Why a quad 6600 for $120 to $150 (around that on eBay) vs the E8500 (around $155 new) if either one will be replaced next year? I don't think the games are going to run any better on the quad (vs some improvement on the E8500)... I run XP Pro, browser, iTunes, and mostly games (GW, RoM, etc...). Won't I have a bunch of quad just sittinf around?

And yes I have latest Bios and I don't plan to overclock, maybe a wee bit, just maybe... :pt1cable: 
February 10, 2010 2:08:57 PM

While on the topic... (on the E8500)

Abit lists the Rev C0 (SLAPK) as tested OK but the Rev E0 (SLB9K) as in testing. Is an old motherboard so I don't have any hopes this will change in the future.

Am I running a risk going with an E0? Anybody know the difference between them?
February 10, 2010 2:29:45 PM

In general, later revisions will not be a problem. If you are like me, and don't have the time or patience to mess around with overclocking, I would buy the E8500. If there was a big price difference, I'd say get the E8400, but for $10, it's worth it.

Quads are nice, however: 1. You are running Windows XP. Windows XP can handle dual/triple/quad, but Vista/7 does it better, especially with 3+ cores. 2. The apps you list probably won't improve that much with more cores, but they will improve with higher clock speeds. Thus, E8400/E8500 would be preferable to a Q6xxx.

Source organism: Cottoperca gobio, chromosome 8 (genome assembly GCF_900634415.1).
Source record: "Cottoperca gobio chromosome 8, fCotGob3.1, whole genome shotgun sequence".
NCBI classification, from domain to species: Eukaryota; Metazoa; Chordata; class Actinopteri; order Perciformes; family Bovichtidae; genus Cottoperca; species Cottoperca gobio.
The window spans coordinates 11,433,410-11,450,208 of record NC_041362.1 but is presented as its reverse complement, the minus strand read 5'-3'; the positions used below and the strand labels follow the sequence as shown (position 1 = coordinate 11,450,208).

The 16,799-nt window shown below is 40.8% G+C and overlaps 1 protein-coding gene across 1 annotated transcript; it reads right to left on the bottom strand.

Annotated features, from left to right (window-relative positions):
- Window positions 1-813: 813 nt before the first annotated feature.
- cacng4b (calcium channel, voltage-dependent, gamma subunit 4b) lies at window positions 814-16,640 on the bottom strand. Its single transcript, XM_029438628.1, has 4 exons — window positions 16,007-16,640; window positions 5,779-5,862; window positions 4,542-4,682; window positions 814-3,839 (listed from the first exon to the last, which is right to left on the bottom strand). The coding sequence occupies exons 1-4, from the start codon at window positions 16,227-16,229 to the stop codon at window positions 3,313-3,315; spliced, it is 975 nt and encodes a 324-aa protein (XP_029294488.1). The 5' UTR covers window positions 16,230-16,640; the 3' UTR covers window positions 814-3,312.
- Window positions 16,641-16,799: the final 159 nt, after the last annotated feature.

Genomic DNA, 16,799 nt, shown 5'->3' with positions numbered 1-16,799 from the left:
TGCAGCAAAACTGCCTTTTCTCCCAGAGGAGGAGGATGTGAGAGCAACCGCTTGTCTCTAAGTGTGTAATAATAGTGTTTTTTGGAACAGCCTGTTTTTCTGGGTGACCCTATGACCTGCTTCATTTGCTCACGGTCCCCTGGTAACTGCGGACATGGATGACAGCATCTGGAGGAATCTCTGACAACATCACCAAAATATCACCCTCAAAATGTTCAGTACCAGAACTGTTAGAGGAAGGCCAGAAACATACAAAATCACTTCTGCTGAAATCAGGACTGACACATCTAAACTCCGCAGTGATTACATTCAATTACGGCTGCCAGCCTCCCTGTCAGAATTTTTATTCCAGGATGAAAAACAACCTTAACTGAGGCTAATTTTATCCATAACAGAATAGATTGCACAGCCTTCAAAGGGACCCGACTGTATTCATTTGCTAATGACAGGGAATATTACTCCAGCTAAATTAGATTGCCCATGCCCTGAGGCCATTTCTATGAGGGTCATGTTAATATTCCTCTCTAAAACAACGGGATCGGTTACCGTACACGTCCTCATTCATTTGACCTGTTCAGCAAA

One other thought: If you are like me and have your computer on ALL day (12+ hours), the E8500 will save you a decent about of money over the course of a year on your energy bill vs. E6xxx/Q6xxx.
a c 218 à CPUs
February 10, 2010 6:26:41 PM

slaponte said:
Please, my question is directed at learning and not disagreement.

Why a quad 6600 for $120 to $150 (around that on eBay) vs the E8500 (around $155 new) if either one will be replaced next year? I don't think the games are going to run any better on the quad (vs some improvement on the E8500)... I run XP Pro, browser, iTunes, and mostly games (GW, RoM, etc...). Won't I have a bunch of quad just sittinf around?

And yes I have latest Bios and I don't plan to overclock, maybe a wee bit, just maybe... :pt1cable: 



My point as the chart in my last post shows.....is that unless you are going to overclock to 4ghz+ there is no way I could justify spending any money on upgrading the still pretty decent E6700 with only a newer dual core. Since your motherboard is likely not capable of taking advantage of the amazing overclocking of the E8xxx series I would do as I stated above. Get a good aftermarket heatsink and overclock the E6700 and save money for an i5/i7 system.

Compare the benchmarks at stock speeds and you will see very little gain.

I am not trying to be disagreeable I am trying to help you get the most for your money.

I recommended the older Q6600 because your motherboard was designed for that generation of chips and it will likely overclock the older 65nm chips better than the newer 45nm generation.

If you are going to get one and not overclock then for sure spen the extra $10 on an E8500.


Quote:
While on the topic... (on the E8500)

Abit lists the Rev C0 (SLAPK) as tested OK but the Rev E0 (SLB9K) as in testing. Is an old motherboard so I don't have any hopes this will change in the future.

Am I running a risk going with an E0? Anybody know the difference between them?




The E0 is the newer revision and will overclock better.